Original languageEnglish
Pages (from-to)511-520
Number of pages10
JournalBehavioural Pharmacology
Volume16
Issue number7
DOIs
StatePublished - 1 Nov 2005

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Clozapine
Antipsychotic Agents
pamidronate
Pharmaceutical Preparations
olanzapine
Generalization (Psychology)
Discrimination (Psychology)
Risperidone
Stimulus Generalization
Reinforcement Schedule

Keywords

  • Antipsychotic
  • Chlorpromazine
  • Clozapine
  • Haloperidol
  • Olanzapine
  • Quetiapine
  • Rat
  • Risperidone
  • Schizophrenia
  • Sertindole
  • Three-choice drug discrimination
  • Ziprasidone

Cite this

@article{9f5b4fe34688400fb87267bcaa6cfeb6,
title = "Generalization to atypical antipsychotic drugs depends on training dose in rats trained to discriminate 1.25 mg/kg clozapine versus 5.0 mg/kg clozapine versus vehicle in a three-choice drug discrimination task",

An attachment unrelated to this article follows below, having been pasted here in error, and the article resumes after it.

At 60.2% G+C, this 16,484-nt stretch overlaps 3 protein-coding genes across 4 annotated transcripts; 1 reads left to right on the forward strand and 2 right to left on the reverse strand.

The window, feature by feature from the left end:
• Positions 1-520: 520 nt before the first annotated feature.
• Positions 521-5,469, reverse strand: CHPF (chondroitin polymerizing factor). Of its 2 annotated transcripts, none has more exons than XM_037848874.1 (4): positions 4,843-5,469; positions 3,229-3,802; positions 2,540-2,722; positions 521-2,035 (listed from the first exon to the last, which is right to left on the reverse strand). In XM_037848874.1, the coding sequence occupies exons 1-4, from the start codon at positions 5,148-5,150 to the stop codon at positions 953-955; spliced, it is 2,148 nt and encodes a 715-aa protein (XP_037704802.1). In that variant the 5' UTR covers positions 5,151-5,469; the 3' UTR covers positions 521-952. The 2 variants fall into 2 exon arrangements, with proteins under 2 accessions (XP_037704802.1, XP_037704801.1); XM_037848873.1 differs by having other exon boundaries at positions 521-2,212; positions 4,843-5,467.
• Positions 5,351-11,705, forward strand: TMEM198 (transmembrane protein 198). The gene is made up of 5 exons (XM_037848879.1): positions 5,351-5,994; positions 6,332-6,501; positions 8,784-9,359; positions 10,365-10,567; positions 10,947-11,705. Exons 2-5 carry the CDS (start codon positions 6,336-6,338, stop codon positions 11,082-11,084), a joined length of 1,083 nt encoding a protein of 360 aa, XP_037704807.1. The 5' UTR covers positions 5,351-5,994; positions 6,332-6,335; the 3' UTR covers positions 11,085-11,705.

abstract = "The prototypical atypical antipsychotic drug (APD) clozapine (CLZ) elicits a discriminative cue that appears to be similar to the stimulus properties elicited by atypical, but not typical, antipsychotic drugs in two-choice drug discrimination procedures. However, the ability of CLZ to generalize to atypical APDs depends on the training dose, since several atypical APDs (e.g. sertindole, risperidone) do not substitute for a 5.0 mg/kg CLZ training dose in rats, but do so for a 1.25 mg/kg CLZ training dose. Yet, a 1.25 mg/kg CLZ discriminative stimulus has not generalized to all atypical APDs either (e.g. quetiapine); thus, both 1.25 mg/kg and 5.0 mg/kg CLZ discriminative stimuli may be necessary to provide a better screen for atypical APDs. The present study sought to determine whether a three-choice 1.25 mg/kg CLZ versus 5.0 mg/kg CLZ versus vehicle drug discrimination task in rats might better distinguish atypical from typical APDs. Adult male Sprague-Dawley rats were trained in this three-choice drug discrimination task with a fixed ratio 30 reinforcement schedule for food. Clozapine produced full substitution (≥ 80{\%} condition-appropriate responding) for both the 1.25 mg/kg CLZ dose (ED 50 = 0.09 mg/kg) and the 5.0 mg/kg CLZ dose (ED50 = 2.71 mg/kg). The atypical APD olanzapine produced full substitution for the 5.0 mg/kg CLZ dose, but not for the 1.25 mg/kg CLZ dose (ED50 = 1.55 mg/kg). In contrast, the atypical APD quetiapine produced full substitution for the 1.25 mg/kg CLZ dose (ED50 = 0.13 mg/kg), but not for the 5.0 mg/kg CLZ dose. Similarly, the atypical APD sertindole produced full substitution for only the 1.25 mg/kg CLZ dose (ED50 = 0.94 mg/kg). Risperidone, another atypical APD, produced partial substitution (≥ 60{\%} and ≤, 80{\%} condition-appropriate responding) for the 1.25 mg/kg CLZ dose, and failed to substitute for the 5.0 mg/kg CLZ dose. The atypical APD ziprasidone and the typical APDs haloperidol and chlorpromazine failed to substitute for either CLZ training dose. These results demonstrated that the 1.25 mg/kg CLZ training dose provides partial or full stimulus generalization to more atypical APDs than does the 5.0 mg/kg CLZ training dose. Full substitution by olanzapine for only the 5.0 mg/kg CLZ dose suggests that this higher training dose is also important for screening atypical APDs.",